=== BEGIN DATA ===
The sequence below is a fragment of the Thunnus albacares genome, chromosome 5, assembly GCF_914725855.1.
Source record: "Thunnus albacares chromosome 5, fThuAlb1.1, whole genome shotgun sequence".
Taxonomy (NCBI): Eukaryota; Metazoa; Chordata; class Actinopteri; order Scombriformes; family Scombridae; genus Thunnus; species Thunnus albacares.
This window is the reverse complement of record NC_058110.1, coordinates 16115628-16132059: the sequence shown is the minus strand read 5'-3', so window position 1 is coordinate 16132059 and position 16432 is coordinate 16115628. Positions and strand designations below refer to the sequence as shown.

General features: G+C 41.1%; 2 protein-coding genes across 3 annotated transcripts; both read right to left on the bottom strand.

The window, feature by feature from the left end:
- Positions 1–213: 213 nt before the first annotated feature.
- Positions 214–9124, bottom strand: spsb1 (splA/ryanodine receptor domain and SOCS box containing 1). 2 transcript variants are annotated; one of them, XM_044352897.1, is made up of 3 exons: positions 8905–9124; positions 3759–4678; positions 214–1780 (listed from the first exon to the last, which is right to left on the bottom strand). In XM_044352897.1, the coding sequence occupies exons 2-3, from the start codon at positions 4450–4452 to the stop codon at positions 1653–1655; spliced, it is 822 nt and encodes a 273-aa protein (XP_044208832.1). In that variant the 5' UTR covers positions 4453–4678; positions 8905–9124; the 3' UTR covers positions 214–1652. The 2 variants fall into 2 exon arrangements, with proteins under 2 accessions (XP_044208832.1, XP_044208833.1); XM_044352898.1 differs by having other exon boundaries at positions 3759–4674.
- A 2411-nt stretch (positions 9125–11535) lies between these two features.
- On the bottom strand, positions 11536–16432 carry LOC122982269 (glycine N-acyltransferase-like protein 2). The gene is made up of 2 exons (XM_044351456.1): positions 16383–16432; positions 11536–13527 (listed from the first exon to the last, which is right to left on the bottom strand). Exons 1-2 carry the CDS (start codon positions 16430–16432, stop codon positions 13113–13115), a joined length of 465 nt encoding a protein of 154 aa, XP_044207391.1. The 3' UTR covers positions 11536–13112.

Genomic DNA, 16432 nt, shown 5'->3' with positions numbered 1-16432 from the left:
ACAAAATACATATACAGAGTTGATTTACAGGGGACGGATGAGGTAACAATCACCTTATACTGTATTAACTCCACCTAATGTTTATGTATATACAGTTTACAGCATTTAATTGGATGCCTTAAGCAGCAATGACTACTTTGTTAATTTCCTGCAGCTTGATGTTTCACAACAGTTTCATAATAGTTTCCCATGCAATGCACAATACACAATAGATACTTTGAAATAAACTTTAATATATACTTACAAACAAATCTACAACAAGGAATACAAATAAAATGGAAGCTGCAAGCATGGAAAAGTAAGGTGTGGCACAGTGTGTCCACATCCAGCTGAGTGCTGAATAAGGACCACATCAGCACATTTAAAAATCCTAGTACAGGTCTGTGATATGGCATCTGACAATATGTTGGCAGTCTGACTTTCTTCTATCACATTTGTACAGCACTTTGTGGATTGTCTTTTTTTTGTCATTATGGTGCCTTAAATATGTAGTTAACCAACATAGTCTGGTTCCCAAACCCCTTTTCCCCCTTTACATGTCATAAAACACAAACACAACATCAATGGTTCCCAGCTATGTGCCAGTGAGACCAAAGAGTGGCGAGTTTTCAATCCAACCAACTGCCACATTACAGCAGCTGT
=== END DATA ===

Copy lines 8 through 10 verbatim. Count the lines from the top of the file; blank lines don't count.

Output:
- Positions 214–9124, bottom strand: spsb1 (splA/ryanodine receptor domain and SOCS box containing 1). 2 transcript variants are annotated; one of them, XM_044352897.1, is made up of 3 exons: positions 8905–9124; positions 3759–4678; positions 214–1780 (listed from the first exon to the last, which is right to left on the bottom strand). In XM_044352897.1, the coding sequence occupies exons 2-3, from the start codon at positions 4450–4452 to the stop codon at positions 1653–1655; spliced, it is 822 nt and encodes a 273-aa protein (XP_044208832.1). In that variant the 5' UTR covers positions 4453–4678; positions 8905–9124; the 3' UTR covers positions 214–1652. The 2 variants fall into 2 exon arrangements, with proteins under 2 accessions (XP_044208832.1, XP_044208833.1); XM_044352898.1 differs by having other exon boundaries at positions 3759–4674.
- A 2411-nt stretch (positions 9125–11535) lies between these two features.
- On the bottom strand, positions 11536–16432 carry LOC122982269 (glycine N-acyltransferase-like protein 2). The gene is made up of 2 exons (XM_044351456.1): positions 16383–16432; positions 11536–13527 (listed from the first exon to the last, which is right to left on the bottom strand). Exons 1-2 carry the CDS (start codon positions 16430–16432, stop codon positions 13113–13115), a joined length of 465 nt encoding a protein of 154 aa, XP_044207391.1. The 3' UTR covers positions 11536–13112.